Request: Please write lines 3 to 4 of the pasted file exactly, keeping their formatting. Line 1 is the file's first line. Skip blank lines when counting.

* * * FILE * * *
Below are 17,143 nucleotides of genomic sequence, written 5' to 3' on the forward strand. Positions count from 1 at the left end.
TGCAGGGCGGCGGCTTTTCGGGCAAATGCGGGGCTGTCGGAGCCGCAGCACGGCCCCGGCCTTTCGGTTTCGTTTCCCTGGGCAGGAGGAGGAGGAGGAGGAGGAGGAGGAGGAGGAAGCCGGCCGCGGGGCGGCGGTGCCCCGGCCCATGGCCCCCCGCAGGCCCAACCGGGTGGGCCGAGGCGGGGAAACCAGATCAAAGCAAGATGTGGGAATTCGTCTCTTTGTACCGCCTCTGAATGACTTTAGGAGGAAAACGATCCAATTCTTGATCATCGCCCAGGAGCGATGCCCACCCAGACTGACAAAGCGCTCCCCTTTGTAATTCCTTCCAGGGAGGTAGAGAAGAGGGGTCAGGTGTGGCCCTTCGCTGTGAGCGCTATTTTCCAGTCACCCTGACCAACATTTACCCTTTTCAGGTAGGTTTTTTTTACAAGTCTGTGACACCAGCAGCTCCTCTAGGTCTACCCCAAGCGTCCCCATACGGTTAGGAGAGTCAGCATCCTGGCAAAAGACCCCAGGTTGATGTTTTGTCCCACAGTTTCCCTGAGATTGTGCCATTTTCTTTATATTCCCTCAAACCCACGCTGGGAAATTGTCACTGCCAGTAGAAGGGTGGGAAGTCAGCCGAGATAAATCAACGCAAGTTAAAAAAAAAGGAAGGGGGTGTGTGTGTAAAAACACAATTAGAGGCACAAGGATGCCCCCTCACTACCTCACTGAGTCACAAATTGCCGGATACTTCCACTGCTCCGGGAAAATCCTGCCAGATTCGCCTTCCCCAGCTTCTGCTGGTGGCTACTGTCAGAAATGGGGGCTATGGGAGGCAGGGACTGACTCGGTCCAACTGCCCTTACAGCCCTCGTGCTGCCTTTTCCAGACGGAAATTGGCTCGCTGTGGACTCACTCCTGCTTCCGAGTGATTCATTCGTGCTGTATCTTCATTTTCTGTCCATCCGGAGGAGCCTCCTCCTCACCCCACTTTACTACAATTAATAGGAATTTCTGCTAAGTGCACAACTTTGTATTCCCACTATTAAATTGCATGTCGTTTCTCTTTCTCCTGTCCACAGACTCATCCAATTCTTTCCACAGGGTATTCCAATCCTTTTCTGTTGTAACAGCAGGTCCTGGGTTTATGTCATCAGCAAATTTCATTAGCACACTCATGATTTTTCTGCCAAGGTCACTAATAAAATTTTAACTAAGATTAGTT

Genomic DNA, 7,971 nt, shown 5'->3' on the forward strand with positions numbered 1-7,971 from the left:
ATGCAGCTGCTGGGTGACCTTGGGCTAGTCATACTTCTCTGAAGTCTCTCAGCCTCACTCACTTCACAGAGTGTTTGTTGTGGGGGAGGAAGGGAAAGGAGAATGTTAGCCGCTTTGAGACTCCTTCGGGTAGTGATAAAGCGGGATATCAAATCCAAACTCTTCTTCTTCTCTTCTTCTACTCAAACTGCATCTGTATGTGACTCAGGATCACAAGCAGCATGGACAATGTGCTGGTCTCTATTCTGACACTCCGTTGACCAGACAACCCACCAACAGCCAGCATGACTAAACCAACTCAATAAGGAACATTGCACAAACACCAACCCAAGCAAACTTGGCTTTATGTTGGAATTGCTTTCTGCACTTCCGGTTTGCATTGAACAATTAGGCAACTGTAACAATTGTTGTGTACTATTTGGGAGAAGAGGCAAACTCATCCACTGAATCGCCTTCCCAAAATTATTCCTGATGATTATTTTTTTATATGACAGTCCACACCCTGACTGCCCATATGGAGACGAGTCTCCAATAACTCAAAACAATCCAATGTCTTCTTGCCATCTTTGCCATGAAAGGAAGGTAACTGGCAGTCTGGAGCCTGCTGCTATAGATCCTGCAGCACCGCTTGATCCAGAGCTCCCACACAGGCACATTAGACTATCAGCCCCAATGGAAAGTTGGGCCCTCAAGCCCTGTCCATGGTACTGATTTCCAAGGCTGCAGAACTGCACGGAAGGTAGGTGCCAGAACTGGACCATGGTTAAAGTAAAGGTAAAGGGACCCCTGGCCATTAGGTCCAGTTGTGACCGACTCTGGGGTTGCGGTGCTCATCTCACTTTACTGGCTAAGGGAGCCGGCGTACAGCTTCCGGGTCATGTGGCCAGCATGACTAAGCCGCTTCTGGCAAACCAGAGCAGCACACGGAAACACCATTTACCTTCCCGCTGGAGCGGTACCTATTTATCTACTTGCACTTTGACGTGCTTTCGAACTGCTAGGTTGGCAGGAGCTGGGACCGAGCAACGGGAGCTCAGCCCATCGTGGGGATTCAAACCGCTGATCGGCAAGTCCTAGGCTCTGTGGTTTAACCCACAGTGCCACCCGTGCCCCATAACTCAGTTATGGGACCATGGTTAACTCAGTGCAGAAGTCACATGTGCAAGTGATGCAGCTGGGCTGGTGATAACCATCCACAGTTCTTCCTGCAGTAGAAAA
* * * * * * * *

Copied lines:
Genomic DNA, 7,971 nt, shown 5'->3' on the forward strand with positions numbered 1-7,971 from the left:
ATGCAGCTGCTGGGTGACCTTGGGCTAGTCATACTTCTCTGAAGTCTCTCAGCCTCACTCACTTCACAGAGTGTTTGTTGTGGGGGAGGAAGGGAAAGGAGAATGTTAGCCGCTTTGAGACTCCTTCGGGTAGTGATAAAGCGGGATATCAAATCCAAACTCTTCTTCTTCTCTTCTTCTACTCAAACTGCATCTGTATGTGACTCAGGATCACAAGCAGCATGGACAATGTGCTGGTCTCTATTCTGACACTCCGTTGACCAGACAACCCACCAACAGCCAGCATGACTAAACCAACTCAATAAGGAACATTGCACAAACACCAACCCAAGCAAACTTGGCTTTATGTTGGAATTGCTTTCTGCACTTCCGGTTTGCATTGAACAATTAGGCAACTGTAACAATTGTTGTGTACTATTTGGGAGAAGAGGCAAACTCATCCACTGAATCGCCTTCCCAAAATTATTCCTGATGATTATTTTTTTATATGACAGTCCACACCCTGACTGCCCATATGGAGACGAGTCTCCAATAACTCAAAACAATCCAATGTCTTCTTGCCATCTTTGCCATGAAAGGAAGGTAACTGGCAGTCTGGAGCCTGCTGCTATAGATCCTGCAGCACCGCTTGATCCAGAGCTCCCACACAGGCACATTAGACTATCAGCCCCAATGGAAAGTTGGGCCCTCAAGCCCTGTCCATGGTACTGATTTCCAAGGCTGCAGAACTGCACGGAAGGTAGGTGCCAGAACTGGACCATGGTTAAAGTAAAGGTAAAGGGACCCCTGGCCATTAGGTCCAGTTGTGACCGACTCTGGGGTTGCGGTGCTCATCTCACTTTACTGGCTAAGGGAGCCGGCGTACAGCTTCCGGGTCATGTGGCCAGCATGACTAAGCCGCTTCTGGCAAACCAGAGCAGCACACGGAAACACCATTTACCTTCCCGCTGGAGCGGTACCTATTTATCTACTTGCACTTTGACGTGCTTTCGAACTGCTAGGTTGGCAGGAGCTGGGACCGAGCAACGGGAGCTCAGCCCATCGTGGGGATTCAAACCGCTGATCGGCAAGTCCTAGGCTCTGTGGTTTAACCCACAGTGCCACCCGTGCCCCATAACTCAGTTATGGGACCATGGTTAACTCAGTGCAGAAGTCACATGTGCAAGTGATGCAGCTGGGCTGGTGATAACCATCCACAGTTCTTCCTGCAGTAGAAAA